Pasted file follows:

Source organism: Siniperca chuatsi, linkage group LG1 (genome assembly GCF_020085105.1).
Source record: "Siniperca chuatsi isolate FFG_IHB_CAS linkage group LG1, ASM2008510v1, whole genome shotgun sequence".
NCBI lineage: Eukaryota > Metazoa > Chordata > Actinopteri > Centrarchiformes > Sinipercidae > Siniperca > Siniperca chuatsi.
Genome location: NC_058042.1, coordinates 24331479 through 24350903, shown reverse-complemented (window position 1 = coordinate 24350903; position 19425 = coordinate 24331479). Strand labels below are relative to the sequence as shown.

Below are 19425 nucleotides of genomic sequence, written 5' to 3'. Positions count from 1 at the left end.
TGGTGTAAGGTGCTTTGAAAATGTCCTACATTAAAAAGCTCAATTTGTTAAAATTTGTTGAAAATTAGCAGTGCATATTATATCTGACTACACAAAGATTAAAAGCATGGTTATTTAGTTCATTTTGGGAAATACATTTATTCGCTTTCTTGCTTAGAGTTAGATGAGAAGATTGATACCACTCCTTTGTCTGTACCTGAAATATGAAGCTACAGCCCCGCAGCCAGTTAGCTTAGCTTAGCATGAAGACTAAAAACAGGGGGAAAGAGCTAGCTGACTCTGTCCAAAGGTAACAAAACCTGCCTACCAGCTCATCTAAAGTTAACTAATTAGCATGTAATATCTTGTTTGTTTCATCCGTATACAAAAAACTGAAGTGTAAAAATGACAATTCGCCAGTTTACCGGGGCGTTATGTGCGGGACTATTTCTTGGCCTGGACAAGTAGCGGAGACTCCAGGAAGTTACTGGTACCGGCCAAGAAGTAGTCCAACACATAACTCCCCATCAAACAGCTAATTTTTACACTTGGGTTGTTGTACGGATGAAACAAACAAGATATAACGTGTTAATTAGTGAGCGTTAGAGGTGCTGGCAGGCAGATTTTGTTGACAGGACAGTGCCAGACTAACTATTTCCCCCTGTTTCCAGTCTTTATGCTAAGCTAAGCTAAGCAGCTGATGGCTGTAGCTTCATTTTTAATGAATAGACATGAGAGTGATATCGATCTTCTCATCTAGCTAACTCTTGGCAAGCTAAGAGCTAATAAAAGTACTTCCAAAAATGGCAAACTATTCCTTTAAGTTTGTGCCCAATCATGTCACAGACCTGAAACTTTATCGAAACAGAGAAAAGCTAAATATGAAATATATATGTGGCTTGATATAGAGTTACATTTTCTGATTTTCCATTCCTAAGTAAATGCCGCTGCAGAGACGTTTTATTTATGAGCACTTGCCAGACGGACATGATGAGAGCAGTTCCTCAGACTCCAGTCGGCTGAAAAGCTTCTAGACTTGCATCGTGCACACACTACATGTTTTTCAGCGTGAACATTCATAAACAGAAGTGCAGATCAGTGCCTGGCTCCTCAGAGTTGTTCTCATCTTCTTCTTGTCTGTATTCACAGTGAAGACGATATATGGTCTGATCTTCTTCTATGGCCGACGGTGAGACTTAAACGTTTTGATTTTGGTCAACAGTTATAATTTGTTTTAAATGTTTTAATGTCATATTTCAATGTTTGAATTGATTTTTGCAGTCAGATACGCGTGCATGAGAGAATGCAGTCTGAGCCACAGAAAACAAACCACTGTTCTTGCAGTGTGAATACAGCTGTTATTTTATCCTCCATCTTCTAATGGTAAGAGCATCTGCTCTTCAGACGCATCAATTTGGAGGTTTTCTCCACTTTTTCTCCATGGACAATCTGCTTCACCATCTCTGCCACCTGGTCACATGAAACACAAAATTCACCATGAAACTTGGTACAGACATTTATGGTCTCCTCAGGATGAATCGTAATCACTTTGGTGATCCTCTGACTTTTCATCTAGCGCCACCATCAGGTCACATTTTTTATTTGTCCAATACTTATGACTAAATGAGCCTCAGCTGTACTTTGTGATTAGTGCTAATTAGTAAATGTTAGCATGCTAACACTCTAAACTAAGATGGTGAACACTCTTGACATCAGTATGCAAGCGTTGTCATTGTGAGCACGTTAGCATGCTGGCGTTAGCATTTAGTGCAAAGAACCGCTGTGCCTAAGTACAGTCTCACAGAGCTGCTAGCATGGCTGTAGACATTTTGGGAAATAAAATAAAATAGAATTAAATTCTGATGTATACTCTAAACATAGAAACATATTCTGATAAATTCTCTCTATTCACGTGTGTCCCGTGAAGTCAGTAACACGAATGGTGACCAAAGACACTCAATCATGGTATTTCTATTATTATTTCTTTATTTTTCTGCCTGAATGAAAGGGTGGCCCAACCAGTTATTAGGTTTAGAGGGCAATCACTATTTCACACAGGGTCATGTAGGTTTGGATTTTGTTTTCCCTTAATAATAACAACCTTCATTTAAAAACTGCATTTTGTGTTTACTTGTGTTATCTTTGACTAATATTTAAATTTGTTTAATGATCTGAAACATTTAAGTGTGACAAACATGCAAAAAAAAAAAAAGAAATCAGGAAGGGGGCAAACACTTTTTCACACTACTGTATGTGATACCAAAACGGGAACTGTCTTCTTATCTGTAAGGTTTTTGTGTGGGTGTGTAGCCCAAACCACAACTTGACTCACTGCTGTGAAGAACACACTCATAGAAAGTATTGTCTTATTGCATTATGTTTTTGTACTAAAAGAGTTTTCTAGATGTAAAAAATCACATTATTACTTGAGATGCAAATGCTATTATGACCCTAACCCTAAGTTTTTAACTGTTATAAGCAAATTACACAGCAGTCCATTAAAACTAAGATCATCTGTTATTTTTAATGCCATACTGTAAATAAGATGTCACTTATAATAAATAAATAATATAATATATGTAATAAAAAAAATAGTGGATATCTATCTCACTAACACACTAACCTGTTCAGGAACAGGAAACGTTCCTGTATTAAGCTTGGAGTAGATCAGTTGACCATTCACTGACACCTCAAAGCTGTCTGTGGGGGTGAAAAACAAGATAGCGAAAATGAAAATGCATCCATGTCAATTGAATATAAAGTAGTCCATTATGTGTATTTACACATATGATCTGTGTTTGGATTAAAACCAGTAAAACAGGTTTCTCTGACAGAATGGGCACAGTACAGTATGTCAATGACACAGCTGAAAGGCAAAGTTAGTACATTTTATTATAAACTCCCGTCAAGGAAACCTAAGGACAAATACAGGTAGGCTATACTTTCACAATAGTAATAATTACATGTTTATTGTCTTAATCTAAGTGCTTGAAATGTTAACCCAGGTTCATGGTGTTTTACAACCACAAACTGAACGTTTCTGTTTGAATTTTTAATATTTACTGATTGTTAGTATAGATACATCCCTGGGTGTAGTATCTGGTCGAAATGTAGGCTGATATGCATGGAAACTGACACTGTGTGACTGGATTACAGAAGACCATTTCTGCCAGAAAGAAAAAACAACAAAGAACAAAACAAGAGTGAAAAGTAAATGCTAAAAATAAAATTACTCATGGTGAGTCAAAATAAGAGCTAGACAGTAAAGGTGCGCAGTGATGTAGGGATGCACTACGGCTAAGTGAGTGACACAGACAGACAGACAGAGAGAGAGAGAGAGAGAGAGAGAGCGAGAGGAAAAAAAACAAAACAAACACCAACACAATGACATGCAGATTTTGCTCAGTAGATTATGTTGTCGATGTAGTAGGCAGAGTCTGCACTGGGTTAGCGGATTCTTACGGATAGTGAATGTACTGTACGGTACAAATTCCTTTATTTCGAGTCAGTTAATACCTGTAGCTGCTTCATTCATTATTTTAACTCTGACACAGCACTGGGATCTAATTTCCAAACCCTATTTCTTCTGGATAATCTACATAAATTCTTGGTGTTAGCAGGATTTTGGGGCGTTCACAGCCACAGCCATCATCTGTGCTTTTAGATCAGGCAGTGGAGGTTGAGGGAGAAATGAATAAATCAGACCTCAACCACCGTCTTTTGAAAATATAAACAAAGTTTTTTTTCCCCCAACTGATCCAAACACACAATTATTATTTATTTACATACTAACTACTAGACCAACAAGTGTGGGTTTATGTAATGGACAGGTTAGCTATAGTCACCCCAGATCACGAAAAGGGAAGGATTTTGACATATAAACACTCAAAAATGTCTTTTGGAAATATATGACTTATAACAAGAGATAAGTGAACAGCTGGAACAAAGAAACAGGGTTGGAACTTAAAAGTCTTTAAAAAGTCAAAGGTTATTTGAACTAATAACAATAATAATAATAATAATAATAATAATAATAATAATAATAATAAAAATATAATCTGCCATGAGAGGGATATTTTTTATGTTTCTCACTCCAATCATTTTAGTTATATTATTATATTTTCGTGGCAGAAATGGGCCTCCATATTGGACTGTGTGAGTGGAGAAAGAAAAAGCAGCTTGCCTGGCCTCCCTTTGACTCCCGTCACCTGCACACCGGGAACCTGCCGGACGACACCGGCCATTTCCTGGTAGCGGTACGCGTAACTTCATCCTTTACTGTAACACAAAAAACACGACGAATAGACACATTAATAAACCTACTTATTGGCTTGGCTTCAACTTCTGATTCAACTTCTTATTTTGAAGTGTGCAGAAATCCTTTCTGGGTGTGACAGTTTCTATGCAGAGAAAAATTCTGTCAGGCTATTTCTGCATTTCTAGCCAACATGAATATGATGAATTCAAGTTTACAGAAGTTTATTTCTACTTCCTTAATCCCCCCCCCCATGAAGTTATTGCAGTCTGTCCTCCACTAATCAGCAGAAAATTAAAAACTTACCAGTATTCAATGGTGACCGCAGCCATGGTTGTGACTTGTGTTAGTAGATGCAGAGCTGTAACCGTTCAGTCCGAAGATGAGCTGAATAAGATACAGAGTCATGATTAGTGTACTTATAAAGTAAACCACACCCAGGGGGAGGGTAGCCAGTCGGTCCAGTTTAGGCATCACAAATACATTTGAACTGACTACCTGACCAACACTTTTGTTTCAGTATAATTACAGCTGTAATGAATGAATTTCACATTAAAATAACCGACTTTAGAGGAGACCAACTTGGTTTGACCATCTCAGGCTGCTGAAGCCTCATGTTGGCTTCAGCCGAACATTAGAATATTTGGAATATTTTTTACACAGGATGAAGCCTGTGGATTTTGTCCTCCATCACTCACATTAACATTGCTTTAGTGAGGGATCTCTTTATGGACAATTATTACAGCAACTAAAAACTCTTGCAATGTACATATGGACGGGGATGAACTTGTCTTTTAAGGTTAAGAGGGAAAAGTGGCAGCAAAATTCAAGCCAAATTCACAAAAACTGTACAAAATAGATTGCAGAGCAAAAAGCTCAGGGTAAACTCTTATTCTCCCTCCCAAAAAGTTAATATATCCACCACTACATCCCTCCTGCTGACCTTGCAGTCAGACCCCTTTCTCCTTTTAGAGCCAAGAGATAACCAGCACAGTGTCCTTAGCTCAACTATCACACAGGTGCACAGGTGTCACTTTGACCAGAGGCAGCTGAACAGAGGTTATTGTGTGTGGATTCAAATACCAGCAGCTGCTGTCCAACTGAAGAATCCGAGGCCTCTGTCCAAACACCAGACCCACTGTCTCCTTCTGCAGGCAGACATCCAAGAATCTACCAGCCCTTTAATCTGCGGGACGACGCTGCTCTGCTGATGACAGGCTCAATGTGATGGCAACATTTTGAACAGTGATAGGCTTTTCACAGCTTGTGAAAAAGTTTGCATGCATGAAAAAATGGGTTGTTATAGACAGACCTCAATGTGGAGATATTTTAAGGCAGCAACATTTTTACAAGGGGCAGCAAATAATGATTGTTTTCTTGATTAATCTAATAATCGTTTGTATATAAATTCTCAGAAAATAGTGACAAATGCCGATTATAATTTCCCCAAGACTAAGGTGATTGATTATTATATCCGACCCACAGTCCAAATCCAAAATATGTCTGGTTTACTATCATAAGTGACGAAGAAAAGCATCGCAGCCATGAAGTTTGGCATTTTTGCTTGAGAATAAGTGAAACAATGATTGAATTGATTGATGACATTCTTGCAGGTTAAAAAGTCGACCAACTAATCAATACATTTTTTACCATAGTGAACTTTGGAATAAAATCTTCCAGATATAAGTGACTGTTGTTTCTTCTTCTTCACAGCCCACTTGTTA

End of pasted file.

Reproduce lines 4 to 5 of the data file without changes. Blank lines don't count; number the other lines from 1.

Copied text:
Genome location: NC_058042.1, coordinates 24331479 through 24350903, shown reverse-complemented (window position 1 = coordinate 24350903; position 19425 = coordinate 24331479). Strand labels below are relative to the sequence as shown.

Below are 19425 nucleotides of genomic sequence, written 5' to 3'. Positions count from 1 at the left end.